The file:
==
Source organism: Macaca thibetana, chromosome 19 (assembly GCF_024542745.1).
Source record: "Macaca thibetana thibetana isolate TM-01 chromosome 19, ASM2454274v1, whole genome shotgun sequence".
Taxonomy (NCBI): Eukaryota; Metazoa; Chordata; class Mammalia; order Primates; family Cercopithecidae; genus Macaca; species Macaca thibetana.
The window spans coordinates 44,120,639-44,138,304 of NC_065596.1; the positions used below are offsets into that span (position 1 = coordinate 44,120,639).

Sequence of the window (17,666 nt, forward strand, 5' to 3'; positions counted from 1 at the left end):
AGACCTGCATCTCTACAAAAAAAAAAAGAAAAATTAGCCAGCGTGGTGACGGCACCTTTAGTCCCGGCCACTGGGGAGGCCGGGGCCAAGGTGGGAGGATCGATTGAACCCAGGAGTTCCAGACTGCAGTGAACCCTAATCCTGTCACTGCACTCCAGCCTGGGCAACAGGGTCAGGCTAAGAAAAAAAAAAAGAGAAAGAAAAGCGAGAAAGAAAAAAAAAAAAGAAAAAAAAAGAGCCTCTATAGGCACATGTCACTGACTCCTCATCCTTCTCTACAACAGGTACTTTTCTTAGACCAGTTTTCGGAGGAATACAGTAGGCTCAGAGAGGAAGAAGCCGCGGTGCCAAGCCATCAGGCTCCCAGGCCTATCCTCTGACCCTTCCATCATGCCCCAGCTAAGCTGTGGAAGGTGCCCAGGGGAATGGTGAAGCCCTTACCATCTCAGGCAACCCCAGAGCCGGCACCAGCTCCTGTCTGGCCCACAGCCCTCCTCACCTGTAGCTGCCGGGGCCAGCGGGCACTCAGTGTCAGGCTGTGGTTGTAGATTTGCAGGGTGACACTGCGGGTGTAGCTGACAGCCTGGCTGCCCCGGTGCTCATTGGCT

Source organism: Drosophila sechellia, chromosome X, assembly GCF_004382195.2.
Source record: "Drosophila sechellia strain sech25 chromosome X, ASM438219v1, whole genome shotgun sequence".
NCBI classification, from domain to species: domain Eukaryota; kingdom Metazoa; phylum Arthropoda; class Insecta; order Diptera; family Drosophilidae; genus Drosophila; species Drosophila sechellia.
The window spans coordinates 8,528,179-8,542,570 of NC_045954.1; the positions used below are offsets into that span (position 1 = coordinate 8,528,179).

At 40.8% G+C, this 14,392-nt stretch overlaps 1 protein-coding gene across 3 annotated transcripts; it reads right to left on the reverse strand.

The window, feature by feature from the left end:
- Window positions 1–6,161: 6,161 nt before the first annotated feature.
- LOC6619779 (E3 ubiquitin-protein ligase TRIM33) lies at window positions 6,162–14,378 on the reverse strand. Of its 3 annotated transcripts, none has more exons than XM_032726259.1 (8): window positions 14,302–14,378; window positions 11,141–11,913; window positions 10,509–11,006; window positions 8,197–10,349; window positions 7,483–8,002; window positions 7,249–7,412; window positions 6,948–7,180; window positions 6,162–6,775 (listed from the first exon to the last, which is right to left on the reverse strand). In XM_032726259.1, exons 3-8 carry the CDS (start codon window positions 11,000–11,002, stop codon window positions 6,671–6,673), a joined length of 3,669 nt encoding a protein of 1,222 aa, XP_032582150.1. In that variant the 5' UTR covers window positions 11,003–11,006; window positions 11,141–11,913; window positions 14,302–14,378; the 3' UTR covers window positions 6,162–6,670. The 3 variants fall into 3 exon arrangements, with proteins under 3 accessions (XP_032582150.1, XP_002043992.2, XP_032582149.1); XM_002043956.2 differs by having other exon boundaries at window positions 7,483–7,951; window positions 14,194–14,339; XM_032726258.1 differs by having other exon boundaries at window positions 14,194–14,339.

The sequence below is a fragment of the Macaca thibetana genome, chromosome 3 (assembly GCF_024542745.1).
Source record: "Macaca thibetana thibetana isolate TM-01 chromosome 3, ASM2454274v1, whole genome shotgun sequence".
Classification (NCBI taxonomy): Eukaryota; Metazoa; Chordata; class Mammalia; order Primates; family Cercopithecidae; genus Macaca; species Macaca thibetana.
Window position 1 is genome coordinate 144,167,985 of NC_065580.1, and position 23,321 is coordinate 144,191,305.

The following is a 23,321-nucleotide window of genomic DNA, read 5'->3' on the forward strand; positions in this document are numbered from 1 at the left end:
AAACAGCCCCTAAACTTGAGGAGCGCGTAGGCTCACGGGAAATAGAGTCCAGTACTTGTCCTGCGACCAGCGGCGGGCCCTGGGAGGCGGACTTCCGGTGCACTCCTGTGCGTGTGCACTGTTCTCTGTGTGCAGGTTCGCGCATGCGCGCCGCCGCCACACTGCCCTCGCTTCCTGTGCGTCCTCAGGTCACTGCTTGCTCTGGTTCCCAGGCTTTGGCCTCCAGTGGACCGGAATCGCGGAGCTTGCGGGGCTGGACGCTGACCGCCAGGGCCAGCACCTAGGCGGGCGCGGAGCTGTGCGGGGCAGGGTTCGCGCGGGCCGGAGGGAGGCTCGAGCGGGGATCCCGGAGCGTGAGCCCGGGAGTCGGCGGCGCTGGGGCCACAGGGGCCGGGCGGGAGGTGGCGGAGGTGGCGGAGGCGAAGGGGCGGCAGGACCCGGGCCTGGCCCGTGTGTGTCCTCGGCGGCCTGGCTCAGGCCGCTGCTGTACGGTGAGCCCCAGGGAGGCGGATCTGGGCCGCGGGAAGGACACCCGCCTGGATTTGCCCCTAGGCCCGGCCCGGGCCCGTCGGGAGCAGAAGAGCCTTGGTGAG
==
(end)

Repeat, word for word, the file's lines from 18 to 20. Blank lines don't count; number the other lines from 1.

Window position 1 is genome coordinate 144,167,985 of NC_065580.1, and position 23,321 is coordinate 144,191,305.

The following is a 23,321-nucleotide window of genomic DNA, read 5'->3' on the forward strand; positions in this document are numbered from 1 at the left end:
AAACAGCCCCTAAACTTGAGGAGCGCGTAGGCTCACGGGAAATAGAGTCCAGTACTTGTCCTGCGACCAGCGGCGGGCCCTGGGAGGCGGACTTCCGGTGCACTCCTGTGCGTGTGCACTGTTCTCTGTGTGCAGGTTCGCGCATGCGCGCCGCCGCCACACTGCCCTCGCTTCCTGTGCGTCCTCAGGTCACTGCTTGCTCTGGTTCCCAGGCTTTGGCCTCCAGTGGACCGGAATCGCGGAGCTTGCGGGGCTGGACGCTGACCGCCAGGGCCAGCACCTAGGCGGGCGCGGAGCTGTGCGGGGCAGGGTTCGCGCGGGCCGGAGGGAGGCTCGAGCGGGGATCCCGGAGCGTGAGCCCGGGAGTCGGCGGCGCTGGGGCCACAGGGGCCGGGCGGGAGGTGGCGGAGGTGGCGGAGGCGAAGGGGCGGCAGGACCCGGGCCTGGCCCGTGTGTGTCCTCGGCGGCCTGGCTCAGGCCGCTGCTGTACGGTGAGCCCCAGGGAGGCGGATCTGGGCCGCGGGAAGGACACCCGCCTGGATTTGCCCCTAGGCCCGGCCCGGGCCCGTCGGGAGCAGAAGAGCCTTGGTGAG